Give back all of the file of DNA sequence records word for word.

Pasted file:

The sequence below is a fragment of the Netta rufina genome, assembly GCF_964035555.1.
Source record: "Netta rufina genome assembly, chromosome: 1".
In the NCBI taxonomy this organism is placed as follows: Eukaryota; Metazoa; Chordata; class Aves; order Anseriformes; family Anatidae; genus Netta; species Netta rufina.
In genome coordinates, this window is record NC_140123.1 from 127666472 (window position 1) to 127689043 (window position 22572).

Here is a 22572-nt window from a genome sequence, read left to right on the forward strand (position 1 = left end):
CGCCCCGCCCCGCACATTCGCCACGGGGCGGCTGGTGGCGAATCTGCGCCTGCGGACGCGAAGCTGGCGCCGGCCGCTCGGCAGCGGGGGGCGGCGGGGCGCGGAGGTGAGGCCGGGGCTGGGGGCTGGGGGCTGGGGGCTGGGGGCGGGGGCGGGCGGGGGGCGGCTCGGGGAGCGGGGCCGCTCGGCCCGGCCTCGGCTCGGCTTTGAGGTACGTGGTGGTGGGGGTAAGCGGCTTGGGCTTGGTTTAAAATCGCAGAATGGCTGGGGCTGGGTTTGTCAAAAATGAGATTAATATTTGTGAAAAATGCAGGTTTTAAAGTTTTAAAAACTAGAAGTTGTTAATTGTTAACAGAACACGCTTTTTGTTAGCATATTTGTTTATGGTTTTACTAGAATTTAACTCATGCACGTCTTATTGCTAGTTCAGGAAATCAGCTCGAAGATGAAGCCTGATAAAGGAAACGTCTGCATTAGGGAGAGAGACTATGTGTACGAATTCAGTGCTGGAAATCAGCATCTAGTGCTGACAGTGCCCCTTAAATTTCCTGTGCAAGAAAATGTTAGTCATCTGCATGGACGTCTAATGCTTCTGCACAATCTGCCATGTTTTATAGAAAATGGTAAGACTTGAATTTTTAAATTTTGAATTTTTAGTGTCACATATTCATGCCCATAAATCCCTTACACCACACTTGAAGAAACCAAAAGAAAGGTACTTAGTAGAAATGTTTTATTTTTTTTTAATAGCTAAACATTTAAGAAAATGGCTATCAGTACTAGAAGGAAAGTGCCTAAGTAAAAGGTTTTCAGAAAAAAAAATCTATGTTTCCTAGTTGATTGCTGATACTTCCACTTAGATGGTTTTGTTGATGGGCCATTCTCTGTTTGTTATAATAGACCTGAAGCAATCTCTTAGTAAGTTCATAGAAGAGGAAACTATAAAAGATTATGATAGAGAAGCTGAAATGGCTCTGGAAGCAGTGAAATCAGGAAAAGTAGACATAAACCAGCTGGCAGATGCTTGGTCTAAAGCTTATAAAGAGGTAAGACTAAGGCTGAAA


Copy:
The sequence below is a fragment of the Netta rufina genome, assembly GCF_964035555.1.
Source record: "Netta rufina genome assembly, chromosome: 1".
In the NCBI taxonomy this organism is placed as follows: Eukaryota; Metazoa; Chordata; class Aves; order Anseriformes; family Anatidae; genus Netta; species Netta rufina.
In genome coordinates, this window is record NC_140123.1 from 127666472 (window position 1) to 127689043 (window position 22572).

Here is a 22572-nt window from a genome sequence, read left to right on the forward strand (position 1 = left end):
CGCCCCGCCCCGCACATTCGCCACGGGGCGGCTGGTGGCGAATCTGCGCCTGCGGACGCGAAGCTGGCGCCGGCCGCTCGGCAGCGGGGGGCGGCGGGGCGCGGAGGTGAGGCCGGGGCTGGGGGCTGGGGGCTGGGGGCTGGGGGCGGGGGCGGGCGGGGGGCGGCTCGGGGAGCGGGGCCGCTCGGCCCGGCCTCGGCTCGGCTTTGAGGTACGTGGTGGTGGGGGTAAGCGGCTTGGGCTTGGTTTAAAATCGCAGAATGGCTGGGGCTGGGTTTGTCAAAAATGAGATTAATATTTGTGAAAAATGCAGGTTTTAAAGTTTTAAAAACTAGAAGTTGTTAATTGTTAACAGAACACGCTTTTTGTTAGCATATTTGTTTATGGTTTTACTAGAATTTAACTCATGCACGTCTTATTGCTAGTTCAGGAAATCAGCTCGAAGATGAAGCCTGATAAAGGAAACGTCTGCATTAGGGAGAGAGACTATGTGTACGAATTCAGTGCTGGAAATCAGCATCTAGTGCTGACAGTGCCCCTTAAATTTCCTGTGCAAGAAAATGTTAGTCATCTGCATGGACGTCTAATGCTTCTGCACAATCTGCCATGTTTTATAGAAAATGGTAAGACTTGAATTTTTAAATTTTGAATTTTTAGTGTCACATATTCATGCCCATAAATCCCTTACACCACACTTGAAGAAACCAAAAGAAAGGTACTTAGTAGAAATGTTTTATTTTTTTTTAATAGCTAAACATTTAAGAAAATGGCTATCAGTACTAGAAGGAAAGTGCCTAAGTAAAAGGTTTTCAGAAAAAAAAATCTATGTTTCCTAGTTGATTGCTGATACTTCCACTTAGATGGTTTTGTTGATGGGCCATTCTCTGTTTGTTATAATAGACCTGAAGCAATCTCTTAGTAAGTTCATAGAAGAGGAAACTATAAAAGATTATGATAGAGAAGCTGAAATGGCTCTGGAAGCAGTGAAATCAGGAAAAGTAGACATAAACCAGCTGGCAGATGCTTGGTCTAAAGCTTATAAAGAGGTAAGACTAAGGCTGAAA